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Don’t demand or expect that events happen as you would wish them to. Accept events as they actually happen. That way peace is possible.
What if you stopped resisting what life brought your way? What if you could cheerfully accept everything that came your way? How would that change the way you showed up in the world? This week I want to talk about the importance of dealing with what is, and not what we think it should be.
The stoic idea of Amor Fati, to “love your fate”, is often a confusing topic. Did the stoics mean we are victims of fate, and that we do not have freewill and we should just accept what happens to us? I mean doesn’t that just make us victims?
I don’t think so. I think what they meant was that life, fate, is going to happen to us no matter what. Unless you’re dead, there are things that are going to happen in your life, and you have no control over them. And because they are going to happen to us, whether we like it or not, we can either resist and complain, or we can accept that this is how life is happening to us, and flow with what happens.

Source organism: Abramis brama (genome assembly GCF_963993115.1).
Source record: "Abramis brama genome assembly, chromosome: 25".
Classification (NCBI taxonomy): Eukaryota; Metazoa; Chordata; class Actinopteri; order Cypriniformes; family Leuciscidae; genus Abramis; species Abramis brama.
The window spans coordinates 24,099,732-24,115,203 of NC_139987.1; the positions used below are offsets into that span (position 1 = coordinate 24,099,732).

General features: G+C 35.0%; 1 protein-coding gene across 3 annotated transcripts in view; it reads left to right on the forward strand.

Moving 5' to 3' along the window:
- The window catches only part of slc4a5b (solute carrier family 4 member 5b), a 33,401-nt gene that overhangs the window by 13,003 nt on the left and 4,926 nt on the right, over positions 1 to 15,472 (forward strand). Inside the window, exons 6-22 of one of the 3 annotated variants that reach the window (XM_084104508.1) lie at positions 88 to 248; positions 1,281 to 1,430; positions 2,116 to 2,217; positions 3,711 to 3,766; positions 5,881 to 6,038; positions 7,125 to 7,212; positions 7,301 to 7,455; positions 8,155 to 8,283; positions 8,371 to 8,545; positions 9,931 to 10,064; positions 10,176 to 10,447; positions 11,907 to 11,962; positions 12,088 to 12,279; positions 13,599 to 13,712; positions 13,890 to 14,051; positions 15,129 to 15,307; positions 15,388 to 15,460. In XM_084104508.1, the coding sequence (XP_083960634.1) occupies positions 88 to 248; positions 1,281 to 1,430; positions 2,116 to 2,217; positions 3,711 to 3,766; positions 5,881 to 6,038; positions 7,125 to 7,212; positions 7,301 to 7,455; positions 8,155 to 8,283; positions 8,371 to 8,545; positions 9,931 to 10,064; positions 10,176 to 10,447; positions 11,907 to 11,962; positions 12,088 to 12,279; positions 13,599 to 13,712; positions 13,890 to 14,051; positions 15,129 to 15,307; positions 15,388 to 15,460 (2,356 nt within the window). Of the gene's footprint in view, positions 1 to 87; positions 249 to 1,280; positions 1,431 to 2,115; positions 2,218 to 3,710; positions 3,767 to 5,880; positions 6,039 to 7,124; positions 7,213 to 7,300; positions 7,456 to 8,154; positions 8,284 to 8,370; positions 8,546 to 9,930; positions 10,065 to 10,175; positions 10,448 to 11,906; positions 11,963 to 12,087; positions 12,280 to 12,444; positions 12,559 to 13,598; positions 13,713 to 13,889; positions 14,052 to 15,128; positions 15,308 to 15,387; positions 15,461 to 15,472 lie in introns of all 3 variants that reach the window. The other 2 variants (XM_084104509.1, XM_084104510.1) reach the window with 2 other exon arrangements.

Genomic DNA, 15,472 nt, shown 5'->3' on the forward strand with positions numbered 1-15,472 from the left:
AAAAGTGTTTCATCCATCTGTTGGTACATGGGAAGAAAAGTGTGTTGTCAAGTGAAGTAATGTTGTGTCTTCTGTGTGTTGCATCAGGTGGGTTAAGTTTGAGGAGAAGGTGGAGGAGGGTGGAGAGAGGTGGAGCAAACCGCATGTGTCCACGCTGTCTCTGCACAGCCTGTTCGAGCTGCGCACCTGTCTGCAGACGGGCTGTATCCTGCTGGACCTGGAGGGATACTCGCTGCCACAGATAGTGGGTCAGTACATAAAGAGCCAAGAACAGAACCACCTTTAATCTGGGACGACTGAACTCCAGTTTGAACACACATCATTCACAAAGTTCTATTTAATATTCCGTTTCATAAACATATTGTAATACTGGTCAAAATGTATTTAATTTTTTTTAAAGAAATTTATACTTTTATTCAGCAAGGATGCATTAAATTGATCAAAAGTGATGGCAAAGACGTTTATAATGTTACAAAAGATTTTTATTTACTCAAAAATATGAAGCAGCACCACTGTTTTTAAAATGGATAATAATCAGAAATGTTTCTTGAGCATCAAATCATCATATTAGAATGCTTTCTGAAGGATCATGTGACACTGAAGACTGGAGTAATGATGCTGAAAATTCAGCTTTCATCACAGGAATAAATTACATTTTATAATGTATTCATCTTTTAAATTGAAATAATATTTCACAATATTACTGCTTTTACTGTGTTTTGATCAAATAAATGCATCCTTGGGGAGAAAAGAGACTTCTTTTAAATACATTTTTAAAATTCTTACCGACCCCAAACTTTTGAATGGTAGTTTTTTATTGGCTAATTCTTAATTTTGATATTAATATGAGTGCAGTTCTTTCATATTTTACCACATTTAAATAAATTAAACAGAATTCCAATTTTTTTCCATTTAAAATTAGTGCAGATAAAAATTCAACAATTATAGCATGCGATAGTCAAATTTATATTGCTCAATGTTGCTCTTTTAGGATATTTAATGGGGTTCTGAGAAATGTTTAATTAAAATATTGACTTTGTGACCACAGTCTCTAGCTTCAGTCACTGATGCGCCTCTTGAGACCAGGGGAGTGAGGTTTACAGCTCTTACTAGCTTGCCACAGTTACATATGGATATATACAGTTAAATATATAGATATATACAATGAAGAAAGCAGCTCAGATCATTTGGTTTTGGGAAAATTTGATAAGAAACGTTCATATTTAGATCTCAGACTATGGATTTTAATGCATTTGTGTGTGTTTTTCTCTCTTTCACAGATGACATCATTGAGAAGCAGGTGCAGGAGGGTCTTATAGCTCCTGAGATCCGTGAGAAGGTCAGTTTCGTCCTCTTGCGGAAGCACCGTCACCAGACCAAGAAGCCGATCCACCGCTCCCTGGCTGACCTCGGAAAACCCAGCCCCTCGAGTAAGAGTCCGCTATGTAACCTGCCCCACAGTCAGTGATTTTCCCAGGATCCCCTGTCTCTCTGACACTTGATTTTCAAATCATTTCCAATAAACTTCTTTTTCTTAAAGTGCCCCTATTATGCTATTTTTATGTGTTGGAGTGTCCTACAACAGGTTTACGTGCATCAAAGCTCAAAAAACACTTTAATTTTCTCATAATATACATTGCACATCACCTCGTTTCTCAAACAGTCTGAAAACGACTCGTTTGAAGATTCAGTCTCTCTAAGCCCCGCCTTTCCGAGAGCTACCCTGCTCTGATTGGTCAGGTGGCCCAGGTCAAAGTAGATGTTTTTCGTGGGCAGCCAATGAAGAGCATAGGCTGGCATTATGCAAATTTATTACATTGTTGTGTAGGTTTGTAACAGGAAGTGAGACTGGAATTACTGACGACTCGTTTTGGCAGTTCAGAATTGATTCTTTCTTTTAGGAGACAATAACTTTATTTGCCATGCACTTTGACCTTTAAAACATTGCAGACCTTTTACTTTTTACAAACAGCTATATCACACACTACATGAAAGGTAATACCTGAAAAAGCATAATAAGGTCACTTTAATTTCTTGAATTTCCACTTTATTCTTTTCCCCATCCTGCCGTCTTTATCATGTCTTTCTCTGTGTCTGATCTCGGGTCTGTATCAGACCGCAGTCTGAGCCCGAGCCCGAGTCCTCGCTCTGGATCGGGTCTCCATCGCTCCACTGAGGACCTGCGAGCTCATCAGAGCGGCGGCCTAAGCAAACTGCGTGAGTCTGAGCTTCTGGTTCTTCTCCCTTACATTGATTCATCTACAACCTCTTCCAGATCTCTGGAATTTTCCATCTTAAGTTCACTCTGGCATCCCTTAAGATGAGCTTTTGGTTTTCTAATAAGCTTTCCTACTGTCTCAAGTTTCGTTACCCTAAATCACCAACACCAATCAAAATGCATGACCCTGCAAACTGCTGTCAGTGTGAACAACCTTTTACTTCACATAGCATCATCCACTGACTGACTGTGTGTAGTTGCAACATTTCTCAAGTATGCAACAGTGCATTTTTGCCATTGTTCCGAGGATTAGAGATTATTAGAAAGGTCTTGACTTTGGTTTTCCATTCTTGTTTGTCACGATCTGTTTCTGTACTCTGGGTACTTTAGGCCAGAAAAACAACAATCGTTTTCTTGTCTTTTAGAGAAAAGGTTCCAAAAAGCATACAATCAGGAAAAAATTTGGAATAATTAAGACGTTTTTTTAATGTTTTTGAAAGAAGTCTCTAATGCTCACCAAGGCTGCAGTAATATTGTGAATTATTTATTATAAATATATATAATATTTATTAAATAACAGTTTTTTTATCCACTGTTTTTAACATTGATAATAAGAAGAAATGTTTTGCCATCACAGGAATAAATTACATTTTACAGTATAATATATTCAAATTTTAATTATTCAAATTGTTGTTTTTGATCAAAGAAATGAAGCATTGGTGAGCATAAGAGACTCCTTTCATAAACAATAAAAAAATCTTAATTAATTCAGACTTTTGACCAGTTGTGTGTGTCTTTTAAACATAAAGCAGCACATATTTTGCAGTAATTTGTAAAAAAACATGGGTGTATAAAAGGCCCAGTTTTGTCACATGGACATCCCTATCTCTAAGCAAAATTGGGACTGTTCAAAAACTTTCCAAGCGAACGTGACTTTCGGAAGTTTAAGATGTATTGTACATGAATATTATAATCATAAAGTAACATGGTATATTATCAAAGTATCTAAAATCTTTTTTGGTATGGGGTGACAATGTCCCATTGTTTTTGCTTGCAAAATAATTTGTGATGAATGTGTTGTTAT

Wisdom lies in cheerful acceptance of whatever life throws at you.
—The Ancient Sage
Should Be vs. Could Be
When you focus on what you think “should be”, you are wishing for the world to be something different than it is. You are projecting your expectations on the world. You are chronically unhappy because the world will never change to meet your expectations. You judge everything by what you think it should be, not what it is. People are not doing the things you think they should. Events aren’t happening like you think they should. When you think about how things should be, you are wishing.
When you focus on what “could be”, then you are recognizing the way things actually are, and seeing the potential. You mind can be creative because it sees the possibilities, based on what is there, and what things could become. It gives you a real chance to actually accomplish something because it starts from a basis in reality, rather than trying to bend things to fit our expectations.
Once you can accept everything for exactly as it really is, especially the things we don’t like, you can be okay with whatever life throws are you. It doesn’t mean that you have to like it. It just means that you acknowledge and accept it. You can see opportunities and potential. You are curious and accepting, and less judgmental.